According to today’s Evening Post one third of the seats at yesterday’s slavery abolition whitewash church service at Bristol Cathedral were empty.
850 tickets were apparently issued to “civic leaders” for the invitation-only event and 250 of them failed to show with no explanation. Was this an informal boycott of the event? Or could people just not be arsed to show up?
Either way it’s an embarrassment to Bristol City Council, organisers of Bristol’s Abolition 200 events. The city’s role in the slave trade is currently receiving national attention and it really looks like this city couldn’t give a toss about it.
Perhaps more attention should have been paid to Bristol’s Consortium of Black Groups. They represent a large proportion of the city’s black population and announced a ‘policy of non-compliance’ with the city council’s “stagey insensitive activities” as long ago as last year.
Elsewhere, last night seedy toff Dennis Burn, the Master of The Society of Merchant Venturers, showed up on a BBC Points West abolition television debate alongside a group of civic worthies.
The plummy voiced apologist for the slave trade was very much on the defensive. He claimed The Merchant Venturers merely ran Bristol docks and had no organising role in the slave trade itself, which is bollocks. He also tried to distance the Society from Edward Colston, depicting him as a minor figure who only attended two of their meetings.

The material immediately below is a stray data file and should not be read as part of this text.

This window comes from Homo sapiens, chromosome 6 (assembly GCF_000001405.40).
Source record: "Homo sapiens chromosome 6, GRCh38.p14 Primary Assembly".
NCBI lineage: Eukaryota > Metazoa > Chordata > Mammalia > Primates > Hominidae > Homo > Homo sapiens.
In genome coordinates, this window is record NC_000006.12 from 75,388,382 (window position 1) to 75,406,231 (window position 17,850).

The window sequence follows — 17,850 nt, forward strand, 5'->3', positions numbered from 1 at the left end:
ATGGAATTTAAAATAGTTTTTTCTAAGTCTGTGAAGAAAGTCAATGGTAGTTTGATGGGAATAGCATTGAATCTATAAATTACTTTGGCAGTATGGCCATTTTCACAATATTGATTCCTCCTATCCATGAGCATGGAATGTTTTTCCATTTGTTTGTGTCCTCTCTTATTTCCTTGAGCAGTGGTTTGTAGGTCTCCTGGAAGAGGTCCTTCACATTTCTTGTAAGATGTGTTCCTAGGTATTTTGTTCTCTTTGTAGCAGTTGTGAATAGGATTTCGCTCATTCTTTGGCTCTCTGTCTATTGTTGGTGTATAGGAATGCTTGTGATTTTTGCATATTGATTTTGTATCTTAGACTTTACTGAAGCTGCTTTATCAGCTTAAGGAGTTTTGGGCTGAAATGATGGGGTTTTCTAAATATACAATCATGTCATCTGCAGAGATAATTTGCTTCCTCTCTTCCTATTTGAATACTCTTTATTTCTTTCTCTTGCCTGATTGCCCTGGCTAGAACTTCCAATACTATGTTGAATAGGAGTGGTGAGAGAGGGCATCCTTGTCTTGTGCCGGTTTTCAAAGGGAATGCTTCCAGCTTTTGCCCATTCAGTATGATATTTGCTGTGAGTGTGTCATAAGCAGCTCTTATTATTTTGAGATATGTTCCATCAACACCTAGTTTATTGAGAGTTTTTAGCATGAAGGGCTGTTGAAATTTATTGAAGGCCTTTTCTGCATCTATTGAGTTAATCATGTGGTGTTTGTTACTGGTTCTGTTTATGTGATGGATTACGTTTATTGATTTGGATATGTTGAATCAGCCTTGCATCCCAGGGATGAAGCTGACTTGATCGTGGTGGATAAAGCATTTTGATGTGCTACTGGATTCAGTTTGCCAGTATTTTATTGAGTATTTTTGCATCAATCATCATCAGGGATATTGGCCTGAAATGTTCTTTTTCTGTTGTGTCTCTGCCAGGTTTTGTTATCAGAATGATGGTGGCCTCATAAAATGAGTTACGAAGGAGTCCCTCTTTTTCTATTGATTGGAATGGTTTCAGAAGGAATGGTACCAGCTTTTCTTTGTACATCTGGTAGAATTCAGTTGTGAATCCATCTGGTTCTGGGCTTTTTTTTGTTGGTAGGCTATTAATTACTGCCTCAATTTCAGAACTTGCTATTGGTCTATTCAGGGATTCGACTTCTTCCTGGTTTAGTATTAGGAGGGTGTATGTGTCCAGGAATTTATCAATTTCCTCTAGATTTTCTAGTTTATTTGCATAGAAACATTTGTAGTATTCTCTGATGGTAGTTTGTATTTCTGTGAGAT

The toff also declined to hand over the Venturers assets to the city as reparations for their role in the slave trade; forgot to point out that the two schools his organisation run in the city are privately run and for the offspring of toffs and the rich such as himself and he told black people in the audience they were welcome to come begging to his multi-million pound organisation for cash for youth projects if they wanted.
What a charmer.
Here’s a couple of articles around the abolition issue for those wanting to get beyond Barbara Janke’s Merchant Venturer worshipping white-civic-dignitaries-having-a-self-congratulatory-circle-jerk approach to the issues:
… The enslaved persons in the Americas were the first slaves since the days of the Romans whose condition of bondage and status as chattel was passed down from parent to child; and in a cruel irony, as the transatlantic trade in enslaved Africans died out the price of the slaves who were already in place, working under horrendous conditions in the US, many Caribbean islands, and some South American nations, merely rose… And there was thus a strong incentive, until the whole institution of slavery was outlawed in the United States, which took several further decades, for slave-“owners” to try to breed their slave-stock as much as much possible, a matter to which many white men in slave-owning communities made a big personal contribution…
The Haunting Legacy of Slavery, Helena Cobban
… The steel workers of Sheffield opposed the slave trade in the 1790s; the United Irishmen did likewise. These were the allies of the Jamaicans, the vast number of Afro-Americans, and above all the Haitian slaves. These men and women waged near constant struggle in rebellion (1760s), in the War of Independence (1776), and in the Haitian revolution against slavery (1791-1803). The drama of the time arose from the possibility of revolutionary combinations of proletarians – Irish, African, English even against the lords of humankind…
An Amazing Disgrace, Peter Linebaugh